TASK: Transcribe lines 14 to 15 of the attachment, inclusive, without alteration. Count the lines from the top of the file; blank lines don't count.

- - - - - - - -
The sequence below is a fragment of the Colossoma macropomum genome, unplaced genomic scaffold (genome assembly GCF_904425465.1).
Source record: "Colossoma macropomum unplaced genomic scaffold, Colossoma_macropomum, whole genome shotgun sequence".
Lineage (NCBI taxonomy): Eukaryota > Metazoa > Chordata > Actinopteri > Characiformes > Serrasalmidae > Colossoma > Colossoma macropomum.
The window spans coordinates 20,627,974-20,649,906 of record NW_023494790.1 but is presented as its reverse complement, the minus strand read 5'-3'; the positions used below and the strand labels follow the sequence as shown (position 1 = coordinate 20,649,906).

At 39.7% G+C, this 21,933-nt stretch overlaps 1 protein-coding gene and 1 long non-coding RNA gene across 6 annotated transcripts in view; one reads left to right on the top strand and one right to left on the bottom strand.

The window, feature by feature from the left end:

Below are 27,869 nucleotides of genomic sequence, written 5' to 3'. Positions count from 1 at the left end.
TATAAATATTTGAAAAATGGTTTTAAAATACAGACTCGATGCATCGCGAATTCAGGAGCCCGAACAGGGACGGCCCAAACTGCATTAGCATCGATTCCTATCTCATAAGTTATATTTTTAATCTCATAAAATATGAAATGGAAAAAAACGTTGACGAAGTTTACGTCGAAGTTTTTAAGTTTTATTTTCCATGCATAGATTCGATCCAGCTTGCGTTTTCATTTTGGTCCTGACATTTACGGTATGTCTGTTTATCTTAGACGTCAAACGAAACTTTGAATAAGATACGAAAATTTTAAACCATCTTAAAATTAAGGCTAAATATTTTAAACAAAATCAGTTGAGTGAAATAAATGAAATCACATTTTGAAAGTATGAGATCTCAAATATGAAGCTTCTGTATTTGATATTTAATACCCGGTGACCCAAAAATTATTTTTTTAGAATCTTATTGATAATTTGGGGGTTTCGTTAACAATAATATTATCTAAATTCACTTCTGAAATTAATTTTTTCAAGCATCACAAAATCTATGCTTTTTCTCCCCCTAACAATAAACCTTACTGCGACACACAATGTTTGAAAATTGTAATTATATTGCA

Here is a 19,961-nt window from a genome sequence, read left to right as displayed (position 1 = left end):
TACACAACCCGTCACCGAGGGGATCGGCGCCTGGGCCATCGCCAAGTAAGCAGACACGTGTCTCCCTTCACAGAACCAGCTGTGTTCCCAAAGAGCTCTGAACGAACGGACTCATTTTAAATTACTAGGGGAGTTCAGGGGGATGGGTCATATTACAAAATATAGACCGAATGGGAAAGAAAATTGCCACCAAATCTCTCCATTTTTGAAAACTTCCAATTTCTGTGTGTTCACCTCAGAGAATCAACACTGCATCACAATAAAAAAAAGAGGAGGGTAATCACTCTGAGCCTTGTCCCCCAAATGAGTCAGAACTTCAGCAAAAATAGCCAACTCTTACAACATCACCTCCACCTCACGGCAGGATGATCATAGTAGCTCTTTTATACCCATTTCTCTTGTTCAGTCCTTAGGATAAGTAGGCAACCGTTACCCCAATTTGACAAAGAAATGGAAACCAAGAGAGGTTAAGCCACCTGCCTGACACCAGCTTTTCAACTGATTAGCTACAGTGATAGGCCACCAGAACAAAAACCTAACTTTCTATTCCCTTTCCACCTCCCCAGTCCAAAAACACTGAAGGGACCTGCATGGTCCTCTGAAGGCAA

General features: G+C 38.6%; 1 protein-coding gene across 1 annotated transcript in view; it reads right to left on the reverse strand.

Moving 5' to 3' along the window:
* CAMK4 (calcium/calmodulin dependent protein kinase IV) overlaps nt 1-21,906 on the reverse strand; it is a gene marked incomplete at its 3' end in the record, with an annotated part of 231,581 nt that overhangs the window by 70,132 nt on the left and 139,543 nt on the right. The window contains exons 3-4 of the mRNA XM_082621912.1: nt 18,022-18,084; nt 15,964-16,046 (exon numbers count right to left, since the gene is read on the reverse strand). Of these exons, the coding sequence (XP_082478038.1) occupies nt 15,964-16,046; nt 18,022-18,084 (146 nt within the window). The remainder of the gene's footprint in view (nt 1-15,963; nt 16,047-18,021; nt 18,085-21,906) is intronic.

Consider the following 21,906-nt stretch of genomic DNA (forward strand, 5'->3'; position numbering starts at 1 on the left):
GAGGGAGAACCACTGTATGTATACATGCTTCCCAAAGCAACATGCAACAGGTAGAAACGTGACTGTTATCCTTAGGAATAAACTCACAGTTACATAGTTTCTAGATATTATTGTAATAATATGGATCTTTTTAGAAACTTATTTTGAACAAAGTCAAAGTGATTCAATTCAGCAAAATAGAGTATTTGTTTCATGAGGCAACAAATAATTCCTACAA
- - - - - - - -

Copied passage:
Consider the following 21,906-nt stretch of genomic DNA (forward strand, 5'->3'; position numbering starts at 1 on the left):
GAGGGAGAACCACTGTATGTATACATGCTTCCCAAAGCAACATGCAACAGGTAGAAACGTGACTGTTATCCTTAGGAATAAACTCACAGTTACATAGTTTCTAGATATTATTGTAATAATATGGATCTTTTTAGAAACTTATTTTGAACAAAGTCAAAGTGATTCAATTCAGCAAAATAGAGTATTTGTTTCATGAGGCAACAAATAATTCCTACAA